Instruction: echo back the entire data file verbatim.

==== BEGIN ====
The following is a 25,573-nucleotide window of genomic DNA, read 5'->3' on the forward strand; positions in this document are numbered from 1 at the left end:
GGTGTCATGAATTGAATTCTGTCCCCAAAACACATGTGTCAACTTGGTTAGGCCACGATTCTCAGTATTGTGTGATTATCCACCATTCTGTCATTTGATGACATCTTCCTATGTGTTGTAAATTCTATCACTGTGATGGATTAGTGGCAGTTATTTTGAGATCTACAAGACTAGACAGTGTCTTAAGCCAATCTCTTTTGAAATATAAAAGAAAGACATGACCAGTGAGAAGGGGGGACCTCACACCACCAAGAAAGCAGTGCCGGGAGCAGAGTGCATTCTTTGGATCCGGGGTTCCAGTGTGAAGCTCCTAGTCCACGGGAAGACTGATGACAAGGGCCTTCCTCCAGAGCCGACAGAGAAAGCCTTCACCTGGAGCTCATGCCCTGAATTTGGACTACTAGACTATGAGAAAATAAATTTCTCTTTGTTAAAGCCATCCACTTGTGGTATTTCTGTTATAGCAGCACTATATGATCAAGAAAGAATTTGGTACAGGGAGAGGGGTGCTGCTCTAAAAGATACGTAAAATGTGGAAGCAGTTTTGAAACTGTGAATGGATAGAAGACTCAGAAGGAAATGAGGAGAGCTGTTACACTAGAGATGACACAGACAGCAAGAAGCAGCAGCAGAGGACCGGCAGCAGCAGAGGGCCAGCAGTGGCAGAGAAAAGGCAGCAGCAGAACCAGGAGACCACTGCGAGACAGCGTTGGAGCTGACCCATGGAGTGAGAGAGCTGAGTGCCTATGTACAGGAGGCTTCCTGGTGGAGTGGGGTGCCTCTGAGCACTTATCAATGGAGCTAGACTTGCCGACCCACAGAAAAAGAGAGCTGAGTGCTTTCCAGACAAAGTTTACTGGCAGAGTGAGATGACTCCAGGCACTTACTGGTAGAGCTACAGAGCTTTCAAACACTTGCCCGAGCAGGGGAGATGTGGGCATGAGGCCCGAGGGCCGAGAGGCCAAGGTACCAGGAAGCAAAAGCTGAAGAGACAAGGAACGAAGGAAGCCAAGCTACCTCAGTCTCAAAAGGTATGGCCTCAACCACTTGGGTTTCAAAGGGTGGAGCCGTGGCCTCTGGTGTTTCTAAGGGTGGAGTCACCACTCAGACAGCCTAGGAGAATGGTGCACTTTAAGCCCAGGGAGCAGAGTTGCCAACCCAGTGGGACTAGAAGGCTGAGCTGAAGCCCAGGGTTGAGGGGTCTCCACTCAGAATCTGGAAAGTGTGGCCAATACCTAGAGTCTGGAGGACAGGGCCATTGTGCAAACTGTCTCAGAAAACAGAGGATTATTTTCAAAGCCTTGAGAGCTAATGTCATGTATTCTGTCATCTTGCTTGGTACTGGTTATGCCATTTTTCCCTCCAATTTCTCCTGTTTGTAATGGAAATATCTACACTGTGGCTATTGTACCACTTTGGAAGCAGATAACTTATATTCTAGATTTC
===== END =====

The following is a 25,573-nucleotide window of genomic DNA, read 5'->3' on the forward strand; positions in this document are numbered from 1 at the left end:
GGTGTCATGAATTGAATTCTGTCCCCAAAACACATGTGTCAACTTGGTTAGGCCACGATTCTCAGTATTGTGTGATTATCCACCATTCTGTCATTTGATGACATCTTCCTATGTGTTGTAAATTCTATCACTGTGATGGATTAGTGGCAGTTATTTTGAGATCTACAAGACTAGACAGTGTCTTAAGCCAATCTCTTTTGAAATATAAAAGAAAGACATGACCAGTGAGAAGGGGGGACCTCACACCACCAAGAAAGCAGTGCCGGGAGCAGAGTGCATTCTTTGGATCCGGGGTTCCAGTGTGAAGCTCCTAGTCCACGGGAAGACTGATGACAAGGGCCTTCCTCCAGAGCCGACAGAGAAAGCCTTCACCTGGAGCTCATGCCCTGAATTTGGACTACTAGACTATGAGAAAATAAATTTCTCTTTGTTAAAGCCATCCACTTGTGGTATTTCTGTTATAGCAGCACTATATGATCAAGAAAGAATTTGGTACAGGGAGAGGGGTGCTGCTCTAAAAGATACGTAAAATGTGGAAGCAGTTTTGAAACTGTGAATGGATAGAAGACTCAGAAGGAAATGAGGAGAGCTGTTACACTAGAGATGACACAGACAGCAAGAAGCAGCAGCAGAGGACCGGCAGCAGCAGAGGGCCAGCAGTGGCAGAGAAAAGGCAGCAGCAGAACCAGGAGACCACTGCGAGACAGCGTTGGAGCTGACCCATGGAGTGAGAGAGCTGAGTGCCTATGTACAGGAGGCTTCCTGGTGGAGTGGGGTGCCTCTGAGCACTTATCAATGGAGCTAGACTTGCCGACCCACAGAAAAAGAGAGCTGAGTGCTTTCCAGACAAAGTTTACTGGCAGAGTGAGATGACTCCAGGCACTTACTGGTAGAGCTACAGAGCTTTCAAACACTTGCCCGAGCAGGGGAGATGTGGGCATGAGGCCCGAGGGCCGAGAGGCCAAGGTACCAGGAAGCAAAAGCTGAAGAGACAAGGAACGAAGGAAGCCAAGCTACCTCAGTCTCAAAAGGTATGGCCTCAACCACTTGGGTTTCAAAGGGTGGAGCCGTGGCCTCTGGTGTTTCTAAGGGTGGAGTCACCACTCAGACAGCCTAGGAGAATGGTGCACTTTAAGCCCAGGGAGCAGAGTTGCCAACCCAGTGGGACTAGAAGGCTGAGCTGAAGCCCAGGGTTGAGGGGTCTCCACTCAGAATCTGGAAAGTGTGGCCAATACCTAGAGTCTGGAGGACAGGGCCATTGTGCAAACTGTCTCAGAAAACAGAGGATTATTTTCAAAGCCTTGAGAGCTAATGTCATGTATTCTGTCATCTTGCTTGGTACTGGTTATGCCATTTTTCCCTCCAATTTCTCCTGTTTGTAATGGAAATATCTACACTGTGGCTATTGTACCACTTTGGAAGCAGATAACTTATATTCTAGATTTC